They will be talking about what the Republicans did Tuesday in Tennessee long after the new set of lawmakers are gone.
Students of Tennessee history will learn from whatever new contraption serves as a book one day about the year the Repubicans completed a sweep, capturing the governor's office and majorities in both the House and Senate in the Tennessee General Assembly, possibly reshaping state government for many years to come.
And they will learn of the landslide victory by Knoxville Mayor Bill Haslam, who had it all the way.
Haslam shed all challengers. From the announcment of his candidacy in 2009, to the chill of winter in 2010 when he aired his introductory campaign ads, to the grind of summer and fall, good solid opponents proved hapless against Haslam. They never came close.
Opponents, including Democratic nominee Mike McWherter, threw everything they could at Haslam -- from questioning his income from the Haslam family business, Pilot Corp., to skepticism over Haslam's position on guns to poor attempts even to connect Pilot to Iran -- nothing worked for them.
With Haslam's organization, campaign contributions, personal wealth, volunteers and an almost flawless campaign strategy, no one else seemed to have a chance.
With three precincts still out from Shelby County early Wednesday morning, Haslam had gathered 1,041,409 votes to McWherter's 529,834. Not even the son of former Gov. Ned McWherter, one of state's most revered leaders, could seriously challenge Haslam.
"Tonight the people of Tennessee have honored me by allowing me to be your next governor, and I'm very grateful" Haslam told a crowd Tuesday night at the Crowne Plaza hotel in Knoxville.
"Whether you voted for us or not, I will work hard for all Tennesseans. That's why I ran for governor, and I promise you that."
The work for the governor-elect begins immediately. While he held his election night victory party in Knoxville, Haslam will be in Nashville on Wednesday to meet with current Gov. Phil Bredesen and begin mapping out a new administration with his team.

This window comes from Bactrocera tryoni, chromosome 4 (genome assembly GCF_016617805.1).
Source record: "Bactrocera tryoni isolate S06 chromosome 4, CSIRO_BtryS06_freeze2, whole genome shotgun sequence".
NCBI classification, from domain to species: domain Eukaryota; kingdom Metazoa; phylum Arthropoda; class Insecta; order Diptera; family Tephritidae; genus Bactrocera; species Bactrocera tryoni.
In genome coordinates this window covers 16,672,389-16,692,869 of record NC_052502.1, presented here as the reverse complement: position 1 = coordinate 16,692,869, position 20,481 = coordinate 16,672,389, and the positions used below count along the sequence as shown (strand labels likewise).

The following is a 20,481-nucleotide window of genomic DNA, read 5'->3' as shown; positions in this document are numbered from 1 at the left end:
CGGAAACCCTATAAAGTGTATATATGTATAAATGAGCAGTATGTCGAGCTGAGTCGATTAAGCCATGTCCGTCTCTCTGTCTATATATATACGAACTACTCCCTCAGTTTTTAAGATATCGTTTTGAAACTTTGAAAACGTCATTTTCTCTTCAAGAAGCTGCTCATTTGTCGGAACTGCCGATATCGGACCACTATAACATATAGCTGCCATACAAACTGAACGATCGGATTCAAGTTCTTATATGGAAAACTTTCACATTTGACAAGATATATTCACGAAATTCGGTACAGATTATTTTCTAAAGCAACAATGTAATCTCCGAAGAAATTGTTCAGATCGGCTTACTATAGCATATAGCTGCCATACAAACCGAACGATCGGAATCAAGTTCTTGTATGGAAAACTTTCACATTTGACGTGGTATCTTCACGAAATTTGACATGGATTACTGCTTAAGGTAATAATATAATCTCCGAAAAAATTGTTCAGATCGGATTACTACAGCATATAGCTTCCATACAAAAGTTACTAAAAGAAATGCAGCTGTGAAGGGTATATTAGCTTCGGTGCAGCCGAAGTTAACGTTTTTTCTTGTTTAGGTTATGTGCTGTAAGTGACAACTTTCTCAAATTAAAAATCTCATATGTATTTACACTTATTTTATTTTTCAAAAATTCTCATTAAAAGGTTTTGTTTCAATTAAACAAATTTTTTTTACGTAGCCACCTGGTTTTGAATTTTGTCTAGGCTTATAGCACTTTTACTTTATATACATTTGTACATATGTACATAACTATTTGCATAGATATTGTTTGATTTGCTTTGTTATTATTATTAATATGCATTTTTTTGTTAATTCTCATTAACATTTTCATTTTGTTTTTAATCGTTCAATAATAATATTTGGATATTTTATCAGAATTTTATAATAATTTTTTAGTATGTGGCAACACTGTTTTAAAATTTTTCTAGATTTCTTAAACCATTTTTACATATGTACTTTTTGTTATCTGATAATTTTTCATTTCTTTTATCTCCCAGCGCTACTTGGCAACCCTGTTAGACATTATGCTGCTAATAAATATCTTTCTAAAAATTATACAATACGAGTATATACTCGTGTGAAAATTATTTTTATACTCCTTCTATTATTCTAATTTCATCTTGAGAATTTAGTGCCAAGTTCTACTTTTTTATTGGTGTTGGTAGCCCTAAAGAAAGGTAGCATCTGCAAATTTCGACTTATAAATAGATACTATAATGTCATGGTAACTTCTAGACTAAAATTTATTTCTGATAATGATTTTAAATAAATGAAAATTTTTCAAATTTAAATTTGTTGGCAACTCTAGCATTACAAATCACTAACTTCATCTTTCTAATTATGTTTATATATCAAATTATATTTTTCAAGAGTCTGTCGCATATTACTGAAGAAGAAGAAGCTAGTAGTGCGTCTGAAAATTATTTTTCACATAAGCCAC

Haslam's victory came the same night as astounding strides by Republicans in the state legislature and in Tennessee's congressional delegation, where three Democratic seats went to Republicans.
Diane Black, a state senator, knocked off Democrat Brett Carter in the 6th District race handily to replace the retiring U.S. Rep. Bart Gordon.
In a seat that retiring Democrat John Tanner could have almost bequeathed to someone in any other year, the seat in the 8th District went to a farmer from Frog Jump, Stephen Fincher, who defeated state Sen. Roy Herron.
And Lincoln Davis, an incumbent Democrat in the 4th District, may have suffered the most startling loss of the day, falling to Scott DesJarlais, a brand new face, who survived a campaign filled with harsh negative ads.
Those victories for the GOP left Tennessee with a 7-2 advantage for Republicans in the state's congressional delegation. The only two Democrats left standing in Washington from Tennessee are Jim Cooper in the 5th District and Steve Cohen in the 9th.
The trend was part of a national phenomenon, as Republicans overwhelmingly regained the majority in the U.S. House. But there was no leader this year like Newt Gingrich, who guided the Republican Revolution of 1994. Instead, the inspiration for voters in this election seemed merely to be dissatisfaction with Democratic leadership in Congress, the long-suffering economy and a $13.6 trillion national debt.
Democrats who might have won in any other year won't have to look back and wonder what they could have done differently to win this year, because as it turned out, there was nothing they could have done. It was that kind of year.
"I think the country is saying, 'We're concerned about the direction. We're concerned about spending more than we're bringing in.' And everybody knows that pattern can't continue," Haslam told reporters after his speech to the crowd in Knoxville.
"I think it's one of the things they look to the states for -- to balance budgets the right way and show Washington it can be done."
Haslam reiterated his warning that the state must replace $1.5 billion in its budget because of vanishing stimulus funds.
"Solving a big budget issue is going to be right on top of you quick," Haslam said.
Haslam apparently has a team that understands the task at hand.
"Tomorrow you roll up your sleeves and get to work," said Mark Cate, Haslam's campaign manager. "There's not a celebration lap or a victory lap. It's all about getting to work. There are serious issues facing the state. We've got to get after them."